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Fed's Yellen says doesn't think it will be necessary soon to cut rates
The Federal Reserve's policymaking committee does not expect to cut interest rates anytime soon, Federal Reserve Chair Janet Yellen said on Wednesday. "I do not expect that the FOMC is going to soon be in a situation where it is necessary to cut rates," Yellen told a committee of lawmakers in Congress, noting that the strength of the labor market gives her succor. She added that she still expects factors holding down inflation to be transitory.
Fed Vice Chair Fischer spoke on financial reforms Wednesday and said that the new regulatory frame work in U.S. financial markets has not undergone its own stress test. He seemed confident, however, that the more than doubling of common equity capital ratios of the largest U.S. bank holding companies since the crisis has significantly strengthened the health of the financial system. Nevertheless, he said he is concerned that some reforms have exacerbated the stigma of borrowing from the Fed during period of financial stress, as even though there should be less need for loans from the lender of last resort under the new framework, there may yet be a need. Fischer reminded that the Fed has retained its power to lend to insured depository institutions, including U.S. branches of foreign banks (Deutsche Bank springs to mind).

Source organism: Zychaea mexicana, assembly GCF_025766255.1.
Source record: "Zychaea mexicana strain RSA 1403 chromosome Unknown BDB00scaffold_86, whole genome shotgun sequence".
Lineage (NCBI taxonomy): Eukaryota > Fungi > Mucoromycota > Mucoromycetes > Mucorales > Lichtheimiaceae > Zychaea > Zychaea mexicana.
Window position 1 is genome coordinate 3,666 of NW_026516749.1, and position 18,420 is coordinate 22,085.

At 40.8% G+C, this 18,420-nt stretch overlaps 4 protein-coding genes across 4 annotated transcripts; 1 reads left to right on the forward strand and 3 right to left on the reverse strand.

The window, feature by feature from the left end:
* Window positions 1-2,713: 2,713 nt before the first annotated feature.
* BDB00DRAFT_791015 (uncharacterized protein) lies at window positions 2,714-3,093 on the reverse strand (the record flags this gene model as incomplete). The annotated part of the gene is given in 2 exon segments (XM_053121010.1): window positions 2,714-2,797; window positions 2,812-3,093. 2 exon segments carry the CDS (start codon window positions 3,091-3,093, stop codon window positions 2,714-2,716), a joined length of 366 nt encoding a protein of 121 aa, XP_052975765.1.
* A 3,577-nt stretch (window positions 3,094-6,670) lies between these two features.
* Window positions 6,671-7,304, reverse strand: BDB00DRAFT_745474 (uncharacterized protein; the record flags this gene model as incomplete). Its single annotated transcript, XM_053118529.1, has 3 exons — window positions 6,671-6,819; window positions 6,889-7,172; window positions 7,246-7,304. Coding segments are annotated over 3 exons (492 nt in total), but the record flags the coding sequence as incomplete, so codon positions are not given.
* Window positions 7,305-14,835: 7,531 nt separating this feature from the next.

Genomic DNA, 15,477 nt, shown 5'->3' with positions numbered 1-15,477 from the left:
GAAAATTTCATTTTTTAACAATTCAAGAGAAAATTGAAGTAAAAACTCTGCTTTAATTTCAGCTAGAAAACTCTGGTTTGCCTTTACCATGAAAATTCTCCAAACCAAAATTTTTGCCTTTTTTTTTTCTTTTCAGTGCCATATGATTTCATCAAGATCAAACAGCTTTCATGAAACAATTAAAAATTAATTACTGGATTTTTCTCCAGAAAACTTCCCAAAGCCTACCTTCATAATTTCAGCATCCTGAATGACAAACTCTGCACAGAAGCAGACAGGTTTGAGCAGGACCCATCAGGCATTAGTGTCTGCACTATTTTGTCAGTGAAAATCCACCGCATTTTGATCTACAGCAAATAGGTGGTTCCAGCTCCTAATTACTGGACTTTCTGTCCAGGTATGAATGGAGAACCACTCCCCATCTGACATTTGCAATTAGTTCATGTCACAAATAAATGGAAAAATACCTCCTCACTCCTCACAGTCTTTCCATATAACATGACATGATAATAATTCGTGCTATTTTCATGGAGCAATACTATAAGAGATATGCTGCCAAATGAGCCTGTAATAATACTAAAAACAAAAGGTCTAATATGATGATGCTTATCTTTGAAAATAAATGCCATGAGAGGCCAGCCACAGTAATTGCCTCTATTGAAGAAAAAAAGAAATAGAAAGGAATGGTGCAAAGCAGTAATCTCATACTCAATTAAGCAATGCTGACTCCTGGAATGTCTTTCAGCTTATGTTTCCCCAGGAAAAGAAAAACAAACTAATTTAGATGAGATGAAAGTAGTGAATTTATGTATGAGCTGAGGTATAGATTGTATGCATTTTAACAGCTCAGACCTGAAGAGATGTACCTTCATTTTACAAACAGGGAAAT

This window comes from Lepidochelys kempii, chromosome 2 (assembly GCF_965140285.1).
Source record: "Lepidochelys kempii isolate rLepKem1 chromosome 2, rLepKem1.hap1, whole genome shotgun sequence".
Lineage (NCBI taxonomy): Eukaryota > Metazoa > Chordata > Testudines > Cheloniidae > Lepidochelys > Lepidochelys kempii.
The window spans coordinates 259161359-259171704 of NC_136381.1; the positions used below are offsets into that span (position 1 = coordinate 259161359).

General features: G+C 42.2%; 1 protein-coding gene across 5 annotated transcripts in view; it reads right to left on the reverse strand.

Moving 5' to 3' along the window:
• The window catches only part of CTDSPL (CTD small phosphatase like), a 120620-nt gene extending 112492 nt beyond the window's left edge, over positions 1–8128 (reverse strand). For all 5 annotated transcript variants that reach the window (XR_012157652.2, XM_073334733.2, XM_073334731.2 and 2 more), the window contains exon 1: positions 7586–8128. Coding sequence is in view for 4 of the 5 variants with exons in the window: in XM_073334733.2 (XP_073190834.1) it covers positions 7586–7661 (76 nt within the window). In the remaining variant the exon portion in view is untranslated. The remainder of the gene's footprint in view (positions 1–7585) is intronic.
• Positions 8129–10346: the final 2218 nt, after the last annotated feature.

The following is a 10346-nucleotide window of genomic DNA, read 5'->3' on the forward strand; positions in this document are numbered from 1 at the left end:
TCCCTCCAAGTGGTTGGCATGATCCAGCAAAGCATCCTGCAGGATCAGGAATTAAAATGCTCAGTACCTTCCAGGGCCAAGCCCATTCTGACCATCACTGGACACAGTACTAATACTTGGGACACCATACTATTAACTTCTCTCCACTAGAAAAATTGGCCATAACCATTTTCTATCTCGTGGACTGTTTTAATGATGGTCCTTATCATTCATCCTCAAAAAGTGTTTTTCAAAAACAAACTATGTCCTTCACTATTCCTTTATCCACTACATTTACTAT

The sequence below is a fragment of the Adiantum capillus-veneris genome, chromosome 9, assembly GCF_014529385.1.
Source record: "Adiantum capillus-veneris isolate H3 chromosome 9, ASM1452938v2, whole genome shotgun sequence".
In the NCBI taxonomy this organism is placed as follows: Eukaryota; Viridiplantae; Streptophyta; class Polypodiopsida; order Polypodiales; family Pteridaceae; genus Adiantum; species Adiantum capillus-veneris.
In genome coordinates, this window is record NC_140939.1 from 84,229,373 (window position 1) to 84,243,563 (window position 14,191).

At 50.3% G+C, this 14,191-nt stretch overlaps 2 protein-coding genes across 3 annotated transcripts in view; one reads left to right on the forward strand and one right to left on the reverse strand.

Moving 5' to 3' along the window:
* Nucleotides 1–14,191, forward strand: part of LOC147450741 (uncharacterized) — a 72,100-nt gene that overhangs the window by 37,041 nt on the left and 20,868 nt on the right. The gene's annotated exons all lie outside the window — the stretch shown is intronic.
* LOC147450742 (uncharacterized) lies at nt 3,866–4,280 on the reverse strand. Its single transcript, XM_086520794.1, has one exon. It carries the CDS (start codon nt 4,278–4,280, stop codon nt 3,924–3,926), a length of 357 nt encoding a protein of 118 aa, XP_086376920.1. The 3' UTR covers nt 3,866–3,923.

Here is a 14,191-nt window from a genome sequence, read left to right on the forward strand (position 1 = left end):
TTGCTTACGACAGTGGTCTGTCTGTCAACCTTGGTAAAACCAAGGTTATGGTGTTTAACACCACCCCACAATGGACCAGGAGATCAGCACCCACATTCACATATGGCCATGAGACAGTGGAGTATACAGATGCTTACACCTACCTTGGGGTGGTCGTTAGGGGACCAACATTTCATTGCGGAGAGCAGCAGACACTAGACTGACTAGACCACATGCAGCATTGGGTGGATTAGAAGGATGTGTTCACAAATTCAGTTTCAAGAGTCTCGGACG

But in emergencies, and with the approval of the U.S. Treasury Secretary, the Fed can also lend through its broad-based borrowing facility, to include extending loans to individual nonbank institutions. He concluded, "Broad-based facilities of the sort that the Fed operated during the financial crisis generally could still be introduced under our new regulations if they were needed to limit the effect of a future crisis on financial markets and the economy."